I like Google bard as well, I like the fact that it has direct access to the internet and can pull up, a few stunts here and they majorly, what I do is I don’t use only one for my research. So I use like a combination of all four, perplexity, chat gpt, Bing and Google bard. So I put in the same prompt.
And it gives almost the same answers but with variations, you can actually pick from all those and then elaborate on it. Another thing I like it for, is that sometimes my ideas are scattered and everywhere, like LinkedIn post I put out today, I just had an overview of what it was just I crumbled them up, fed them to chat gpt and it’s organised for me.
So I took out the ones that I didn’t like, if I didn’t like the, the tone pr whatsoever, I worked on it. And then I put it back, I’m like, Okay, give me back in bullet formats and stuff like that, or maybe give me the exact emojis that I need.
It’s really good with giving you the exact emojis and stuff like that. You must not necessarily depend on it all the time, or can really make your work easier and faster. If you have the idea, it can help you organise it outside that I feel like it will give you a generic work.
Tara Struyk 36:23
Yeah, that’s great. And I mean, I think the thing around it is, it’s good to have a process, right? Is like figure out, where are you feel like it can help you? And then have a process around how you’re going to use that.
So yeah, maybe you put your LinkedIn post together, and you have one of these tools, edited or condense it for you. I mean, that’s really no different than an editor. We have human editors do that all the time.
So maybe I should be worried about my job. But, you know, no, that’s the way it is right? Like, let life technology marches on. And we have to learn to adapt to it. And I think being on top of it. And understanding is, is the key to that we can’t just sort of put our head in the sand and hope that it passes us by because it’s probably not going to work like that.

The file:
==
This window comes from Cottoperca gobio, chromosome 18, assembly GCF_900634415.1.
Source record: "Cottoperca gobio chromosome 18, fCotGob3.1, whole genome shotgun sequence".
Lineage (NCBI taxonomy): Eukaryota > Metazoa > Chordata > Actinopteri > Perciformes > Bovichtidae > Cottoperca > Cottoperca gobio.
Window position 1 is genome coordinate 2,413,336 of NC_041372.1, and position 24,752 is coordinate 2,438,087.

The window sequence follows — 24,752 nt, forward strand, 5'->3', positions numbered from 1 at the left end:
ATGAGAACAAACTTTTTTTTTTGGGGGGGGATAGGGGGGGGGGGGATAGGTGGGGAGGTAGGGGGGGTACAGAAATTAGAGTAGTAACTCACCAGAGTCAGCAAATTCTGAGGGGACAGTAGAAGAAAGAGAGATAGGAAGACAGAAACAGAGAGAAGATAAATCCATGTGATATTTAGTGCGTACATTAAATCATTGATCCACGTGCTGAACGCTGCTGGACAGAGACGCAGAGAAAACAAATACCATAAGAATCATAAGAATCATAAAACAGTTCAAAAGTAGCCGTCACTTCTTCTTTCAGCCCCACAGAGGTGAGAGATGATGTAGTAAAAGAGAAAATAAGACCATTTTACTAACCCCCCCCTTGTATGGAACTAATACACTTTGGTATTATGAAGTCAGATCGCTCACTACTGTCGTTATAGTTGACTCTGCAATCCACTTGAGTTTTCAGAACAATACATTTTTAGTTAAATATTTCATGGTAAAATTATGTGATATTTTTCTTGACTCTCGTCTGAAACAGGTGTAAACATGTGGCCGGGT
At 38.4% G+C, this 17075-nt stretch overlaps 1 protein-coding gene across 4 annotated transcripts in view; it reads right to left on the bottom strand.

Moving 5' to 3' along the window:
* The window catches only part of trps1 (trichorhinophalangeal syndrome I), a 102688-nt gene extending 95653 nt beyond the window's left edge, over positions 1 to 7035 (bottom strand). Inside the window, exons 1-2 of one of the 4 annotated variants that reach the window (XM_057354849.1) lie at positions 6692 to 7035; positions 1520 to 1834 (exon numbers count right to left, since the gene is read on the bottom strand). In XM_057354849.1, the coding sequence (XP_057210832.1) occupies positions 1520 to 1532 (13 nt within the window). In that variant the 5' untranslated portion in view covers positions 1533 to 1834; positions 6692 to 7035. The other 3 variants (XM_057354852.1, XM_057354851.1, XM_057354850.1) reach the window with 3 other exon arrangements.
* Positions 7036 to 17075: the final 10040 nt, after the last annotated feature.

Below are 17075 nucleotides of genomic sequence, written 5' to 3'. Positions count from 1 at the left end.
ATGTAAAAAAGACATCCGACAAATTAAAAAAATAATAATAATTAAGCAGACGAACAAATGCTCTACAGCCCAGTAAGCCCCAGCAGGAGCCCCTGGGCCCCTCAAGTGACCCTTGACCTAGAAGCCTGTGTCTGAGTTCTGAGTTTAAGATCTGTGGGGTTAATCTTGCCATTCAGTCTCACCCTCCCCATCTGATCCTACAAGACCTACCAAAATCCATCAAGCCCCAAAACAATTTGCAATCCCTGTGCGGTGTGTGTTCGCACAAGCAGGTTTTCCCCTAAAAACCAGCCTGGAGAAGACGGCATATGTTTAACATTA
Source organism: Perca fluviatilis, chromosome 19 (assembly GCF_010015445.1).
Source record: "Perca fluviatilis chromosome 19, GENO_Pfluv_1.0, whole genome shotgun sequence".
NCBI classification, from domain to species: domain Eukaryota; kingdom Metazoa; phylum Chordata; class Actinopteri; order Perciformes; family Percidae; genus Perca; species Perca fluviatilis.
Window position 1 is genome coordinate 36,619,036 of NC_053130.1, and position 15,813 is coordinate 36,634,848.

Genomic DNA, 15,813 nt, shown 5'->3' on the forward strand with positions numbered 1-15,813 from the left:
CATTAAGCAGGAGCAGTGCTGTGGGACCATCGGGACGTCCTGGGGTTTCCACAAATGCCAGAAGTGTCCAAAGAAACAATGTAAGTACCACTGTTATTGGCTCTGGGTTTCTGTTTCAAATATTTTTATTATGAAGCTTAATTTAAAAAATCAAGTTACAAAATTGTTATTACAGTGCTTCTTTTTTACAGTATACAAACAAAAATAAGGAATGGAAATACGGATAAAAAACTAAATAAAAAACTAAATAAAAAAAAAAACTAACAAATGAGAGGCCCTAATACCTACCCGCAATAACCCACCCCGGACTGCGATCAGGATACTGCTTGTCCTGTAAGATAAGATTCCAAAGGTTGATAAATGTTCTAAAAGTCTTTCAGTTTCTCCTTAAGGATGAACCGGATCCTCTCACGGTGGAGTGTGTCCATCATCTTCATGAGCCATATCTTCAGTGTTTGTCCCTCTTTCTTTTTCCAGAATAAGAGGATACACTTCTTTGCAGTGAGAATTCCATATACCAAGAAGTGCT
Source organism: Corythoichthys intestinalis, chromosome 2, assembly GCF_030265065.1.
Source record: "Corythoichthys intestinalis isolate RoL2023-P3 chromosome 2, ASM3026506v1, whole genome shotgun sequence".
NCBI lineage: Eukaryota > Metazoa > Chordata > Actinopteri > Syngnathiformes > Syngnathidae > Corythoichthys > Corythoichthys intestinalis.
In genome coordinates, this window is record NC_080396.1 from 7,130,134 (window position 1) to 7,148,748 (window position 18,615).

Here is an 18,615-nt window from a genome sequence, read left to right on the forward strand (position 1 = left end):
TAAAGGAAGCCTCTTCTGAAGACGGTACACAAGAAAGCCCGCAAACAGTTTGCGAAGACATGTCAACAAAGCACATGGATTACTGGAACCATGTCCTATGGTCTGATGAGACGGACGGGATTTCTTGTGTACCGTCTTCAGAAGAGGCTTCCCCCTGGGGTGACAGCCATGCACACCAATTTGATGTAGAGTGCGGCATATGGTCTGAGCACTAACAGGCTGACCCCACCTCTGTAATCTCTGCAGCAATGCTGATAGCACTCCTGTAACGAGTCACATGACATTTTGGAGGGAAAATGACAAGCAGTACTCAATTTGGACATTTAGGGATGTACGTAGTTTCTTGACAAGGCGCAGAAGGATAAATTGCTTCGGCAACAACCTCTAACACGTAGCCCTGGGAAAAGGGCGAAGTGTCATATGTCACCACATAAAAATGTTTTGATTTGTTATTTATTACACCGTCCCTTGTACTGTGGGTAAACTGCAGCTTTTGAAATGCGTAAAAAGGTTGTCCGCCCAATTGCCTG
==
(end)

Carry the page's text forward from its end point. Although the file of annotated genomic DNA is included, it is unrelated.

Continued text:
I see Asir says he’s using chat GPT Do you want to tell us about how you’re using chat GPT, Asir?
Asir Muntasir 37:21
Hi Tara am I audible?
Tara Struyk 37:22
Yeah, I can hear you. Yep.
Asir Muntasir 37:24
Mostly for coming up with titles and research
Tara Struyk 37:30
So for research. Nice. Nice. I’ve got a question. It’s Nina. What advice would you have to writers accused of using AI? If they did not do it? Yeah, I mean, um, I’ve actually had this, this happened to me, like we, we created some content for an advertiser. And the advertiser said, I don’t like this, maybe, maybe AI wrote it.
Now a writer wrote it, and I’m sure of this, although it probably could have used a little bit more. Personality, the tone was a little was pretty dry. But I think we’re gonna see that a lot when, when content just doesn’t read right to people, they’re gonna wonder, is it a bot and rightfully so?
I think the best thing that you can do to prevent that is again, to make sure that you’re doing that legwork that I mentioned, like having those sources, talking to people getting that flavour and tone of a human being right. Like, that can be humour.
That, that’s definitely that can be personal experience. Just something that is coming directly from you and is not just information kind of repackaged into your own words. That’s the best way to avoid that.